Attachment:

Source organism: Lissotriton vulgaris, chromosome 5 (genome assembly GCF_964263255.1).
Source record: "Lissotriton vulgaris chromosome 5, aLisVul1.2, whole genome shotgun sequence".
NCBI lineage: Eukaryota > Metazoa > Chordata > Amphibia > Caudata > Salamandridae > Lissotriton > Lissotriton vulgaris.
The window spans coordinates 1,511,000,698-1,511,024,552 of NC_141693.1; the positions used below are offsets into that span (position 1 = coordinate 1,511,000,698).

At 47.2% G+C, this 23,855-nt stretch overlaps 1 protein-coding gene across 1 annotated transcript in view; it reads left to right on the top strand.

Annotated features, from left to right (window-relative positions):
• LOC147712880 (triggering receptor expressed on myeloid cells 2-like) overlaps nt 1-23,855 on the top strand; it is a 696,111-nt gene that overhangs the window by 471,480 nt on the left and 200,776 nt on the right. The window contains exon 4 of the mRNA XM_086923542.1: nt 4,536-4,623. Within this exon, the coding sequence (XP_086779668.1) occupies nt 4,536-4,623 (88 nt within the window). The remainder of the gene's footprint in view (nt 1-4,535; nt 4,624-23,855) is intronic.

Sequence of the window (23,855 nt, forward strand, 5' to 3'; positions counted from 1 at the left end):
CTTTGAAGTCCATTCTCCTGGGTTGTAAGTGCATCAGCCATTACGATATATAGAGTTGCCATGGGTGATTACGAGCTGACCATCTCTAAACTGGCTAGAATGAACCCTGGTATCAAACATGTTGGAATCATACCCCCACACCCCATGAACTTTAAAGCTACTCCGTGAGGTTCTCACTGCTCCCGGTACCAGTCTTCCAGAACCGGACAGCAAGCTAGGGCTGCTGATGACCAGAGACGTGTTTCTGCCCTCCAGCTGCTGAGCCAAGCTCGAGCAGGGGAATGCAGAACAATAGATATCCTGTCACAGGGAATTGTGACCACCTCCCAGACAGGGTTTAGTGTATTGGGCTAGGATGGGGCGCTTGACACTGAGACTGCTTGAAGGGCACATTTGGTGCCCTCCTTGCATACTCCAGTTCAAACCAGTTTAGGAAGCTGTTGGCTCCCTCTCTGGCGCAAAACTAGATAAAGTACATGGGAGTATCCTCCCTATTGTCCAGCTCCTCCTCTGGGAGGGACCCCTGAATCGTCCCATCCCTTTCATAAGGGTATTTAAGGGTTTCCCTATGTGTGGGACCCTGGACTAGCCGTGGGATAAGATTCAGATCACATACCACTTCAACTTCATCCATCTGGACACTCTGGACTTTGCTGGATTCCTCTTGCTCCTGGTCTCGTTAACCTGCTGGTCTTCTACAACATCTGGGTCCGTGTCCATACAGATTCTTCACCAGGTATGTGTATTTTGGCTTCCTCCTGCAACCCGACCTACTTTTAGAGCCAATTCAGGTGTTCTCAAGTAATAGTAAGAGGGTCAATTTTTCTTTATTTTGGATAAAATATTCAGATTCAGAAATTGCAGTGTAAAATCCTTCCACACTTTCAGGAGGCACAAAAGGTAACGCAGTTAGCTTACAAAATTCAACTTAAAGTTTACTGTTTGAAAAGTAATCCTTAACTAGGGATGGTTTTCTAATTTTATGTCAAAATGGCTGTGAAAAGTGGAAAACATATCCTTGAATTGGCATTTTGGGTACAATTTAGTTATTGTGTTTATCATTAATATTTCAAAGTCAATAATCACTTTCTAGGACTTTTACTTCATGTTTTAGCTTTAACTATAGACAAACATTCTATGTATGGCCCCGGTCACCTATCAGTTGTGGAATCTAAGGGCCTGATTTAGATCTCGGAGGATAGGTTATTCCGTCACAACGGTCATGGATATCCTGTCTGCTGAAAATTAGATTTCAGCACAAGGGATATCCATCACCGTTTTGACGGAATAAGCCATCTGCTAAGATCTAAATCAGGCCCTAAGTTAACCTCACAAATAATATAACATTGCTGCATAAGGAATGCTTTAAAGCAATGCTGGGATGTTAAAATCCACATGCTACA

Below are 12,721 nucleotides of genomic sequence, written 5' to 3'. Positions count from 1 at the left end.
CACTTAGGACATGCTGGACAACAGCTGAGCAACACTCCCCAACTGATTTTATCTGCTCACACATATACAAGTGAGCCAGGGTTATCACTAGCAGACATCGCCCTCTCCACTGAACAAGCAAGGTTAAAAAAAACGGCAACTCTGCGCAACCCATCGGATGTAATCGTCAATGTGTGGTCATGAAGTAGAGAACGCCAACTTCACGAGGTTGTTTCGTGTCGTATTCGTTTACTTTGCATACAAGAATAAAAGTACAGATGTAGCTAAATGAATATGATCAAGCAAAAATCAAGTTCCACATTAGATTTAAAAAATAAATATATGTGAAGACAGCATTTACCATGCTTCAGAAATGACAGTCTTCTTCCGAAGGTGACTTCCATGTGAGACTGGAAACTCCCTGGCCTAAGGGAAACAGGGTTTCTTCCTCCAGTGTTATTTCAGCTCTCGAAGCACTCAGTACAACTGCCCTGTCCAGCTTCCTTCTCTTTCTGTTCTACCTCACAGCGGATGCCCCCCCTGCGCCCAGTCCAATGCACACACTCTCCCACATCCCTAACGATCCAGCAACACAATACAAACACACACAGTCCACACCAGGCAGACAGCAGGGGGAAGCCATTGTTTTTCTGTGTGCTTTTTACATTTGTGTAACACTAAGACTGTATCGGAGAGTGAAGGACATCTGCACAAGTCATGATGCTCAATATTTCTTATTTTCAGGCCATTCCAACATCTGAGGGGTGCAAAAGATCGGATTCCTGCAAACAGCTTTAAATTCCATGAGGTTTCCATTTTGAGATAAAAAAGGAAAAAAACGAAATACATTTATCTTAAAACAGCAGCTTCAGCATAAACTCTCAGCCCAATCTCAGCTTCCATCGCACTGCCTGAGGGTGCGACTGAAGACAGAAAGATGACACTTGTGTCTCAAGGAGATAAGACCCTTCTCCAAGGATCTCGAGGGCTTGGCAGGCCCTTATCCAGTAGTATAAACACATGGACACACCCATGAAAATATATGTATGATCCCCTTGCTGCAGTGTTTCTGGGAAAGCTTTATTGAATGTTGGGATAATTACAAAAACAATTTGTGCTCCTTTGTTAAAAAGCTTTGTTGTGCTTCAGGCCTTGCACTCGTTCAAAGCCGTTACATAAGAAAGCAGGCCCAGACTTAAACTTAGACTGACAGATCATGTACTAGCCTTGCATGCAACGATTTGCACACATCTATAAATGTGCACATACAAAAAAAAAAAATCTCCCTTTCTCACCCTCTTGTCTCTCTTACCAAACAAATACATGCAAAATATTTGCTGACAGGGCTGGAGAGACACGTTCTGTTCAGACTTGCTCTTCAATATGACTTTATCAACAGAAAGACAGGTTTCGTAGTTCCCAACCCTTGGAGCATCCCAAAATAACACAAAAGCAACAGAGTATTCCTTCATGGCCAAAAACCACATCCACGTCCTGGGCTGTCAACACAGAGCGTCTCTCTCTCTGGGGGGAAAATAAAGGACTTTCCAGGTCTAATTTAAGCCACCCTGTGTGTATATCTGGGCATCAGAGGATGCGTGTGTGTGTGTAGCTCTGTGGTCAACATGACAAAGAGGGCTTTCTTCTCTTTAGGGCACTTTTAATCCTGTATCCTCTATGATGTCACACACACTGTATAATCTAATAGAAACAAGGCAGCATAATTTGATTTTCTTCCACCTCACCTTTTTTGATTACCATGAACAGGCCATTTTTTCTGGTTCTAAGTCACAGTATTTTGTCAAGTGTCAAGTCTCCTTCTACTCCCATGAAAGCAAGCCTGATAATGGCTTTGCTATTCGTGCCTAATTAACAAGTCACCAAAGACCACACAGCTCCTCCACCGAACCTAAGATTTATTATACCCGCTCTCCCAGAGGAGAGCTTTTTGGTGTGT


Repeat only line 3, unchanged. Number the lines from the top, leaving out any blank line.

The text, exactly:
NCBI lineage: Eukaryota > Metazoa > Chordata > Amphibia > Caudata > Salamandridae > Lissotriton > Lissotriton vulgaris.